Here’s some excerpts from an article in a from Harvard Business School about achieving some sort of balance between scrutiny of nonprofit organizations and maintaining some degree of freedom from the rigors of compliance. The new forced transparency was triggered by recent abuses by boards in both the for-profit and nonprofit sectors. Now there’s a lot of the usual throwing various kinds of legislation out there at state and federal levels—legislation with differing agendas and impacts.
In this atmosphere, the challenge to nonprofit charitable organizations, their fiduciaries and their managers is to frame and support an appropriate balance between regulation that is effective in preventing abuses, with preservation of the freedom we have traditionally afforded to nonprofit organizations to carry out their public purposes without government interference.
The federal government’s interest in the operation of charities, unlike that of the states, arises not from an inherent duty to protect charitable funds for the public, which is the ultimate beneficiary of them, but from the federal interest in protecting the integrity of the tax system….The federal law also explicitly prohibits charities from participating in political campaigns and from expending more than an insubstantial amount on lobbying, requirements not explicitly present in state law, but to which all charities conform on pain of loss of tax exemption.
Until 1970, the role of the federal government in the enforcement of the federal requirements for tax exemption was limited, and enforcement was largely aimed at determining whether they were subject to the unrelated business income tax. A major limitation on federal enforcement was the fact that the only sanction available to the IRS was revocation of exemption, a sanction that served only to diminish the funds available for charitable purposes, while doing nothing to stop nonprofit managers and fiduciaries from continuing to run the organizations they had used for their own benefit or managed without due care.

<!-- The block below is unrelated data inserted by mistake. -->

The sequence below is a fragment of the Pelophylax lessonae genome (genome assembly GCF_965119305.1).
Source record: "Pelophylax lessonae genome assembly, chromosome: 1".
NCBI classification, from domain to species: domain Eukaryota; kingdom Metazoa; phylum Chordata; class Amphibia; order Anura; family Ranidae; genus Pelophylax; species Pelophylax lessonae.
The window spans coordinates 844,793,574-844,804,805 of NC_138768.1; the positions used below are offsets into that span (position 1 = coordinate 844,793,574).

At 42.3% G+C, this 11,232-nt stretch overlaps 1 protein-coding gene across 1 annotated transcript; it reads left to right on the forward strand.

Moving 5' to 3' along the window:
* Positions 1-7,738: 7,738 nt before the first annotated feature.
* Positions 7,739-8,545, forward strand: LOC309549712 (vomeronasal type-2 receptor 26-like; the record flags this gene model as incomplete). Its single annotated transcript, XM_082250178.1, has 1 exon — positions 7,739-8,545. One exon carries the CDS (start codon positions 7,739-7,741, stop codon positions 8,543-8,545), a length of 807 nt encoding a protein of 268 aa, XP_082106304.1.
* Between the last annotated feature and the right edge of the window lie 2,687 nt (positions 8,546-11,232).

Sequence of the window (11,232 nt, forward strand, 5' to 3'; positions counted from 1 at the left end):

I [professor Marion Freemont-Smith] am not advocating changes in the traditional division of the roles of a board and of management. A recent trend, however, has been to place greater responsibility on management and, by requiring independent audit committees, assume that this will be an effective way to policy an organization. Instead of having the CEO and CFO sign off on financial statements (they are already required to sign and certify federal information returns), I would like it to be common practice for all board members to review these returns together with the organization’s financial statements, and in all events to act on compensation of management.
Finally, I believe too many charities ask only limited involvement from their board members, in some cases no more than attendance at one or two meetings a year, if that. Greater use should be made of advisory or honorary boards or committees, with board positions occupied only by those who will actively govern the organization. These are general precepts, however. If we want to protect the diversity of the sector, we must refrain from imposing limits that will constrain innovation and stifle experiment, even in the area of governance.
There are also efforts underway in several states to tighten the laws governing nonprofit organizations by imposing restrictions similar to those applicable under the Sarbanes-Oxley Act to publicly traded business corporations. Among them are requirements that larger organizations establish audit committees, obtain certified financial statements, limit the size of their boards, or be subject to stricter standards of care. Legislative proposals that include these suggested rules have been circulated in New York, Massachusetts, and California, and there are a number of other states in which they are being considered. In addition to these initiatives, the American Law Institute has a new project to develop Principles of Nonprofit Law, and the Restatement of Trusts provisions dealing with charities are being revised, as is the Uniform Management of Institutional Funds Act.
As mentioned in my earlier responses, nonprofit executives should be following these developments and, regardless of their assessment of the likelihood of passage of any of the specific recommendations, should assume that there will be increased scrutiny of their operations by members of the general public, as well as increased audit activity by the IRS and the active state attorneys general. They would do well to review their governance structures and internal policies to assure compliance not only with current law, but in the expectation that there could well be more stringent limits on self-dealing transactions, and expanded audit and governance requirements.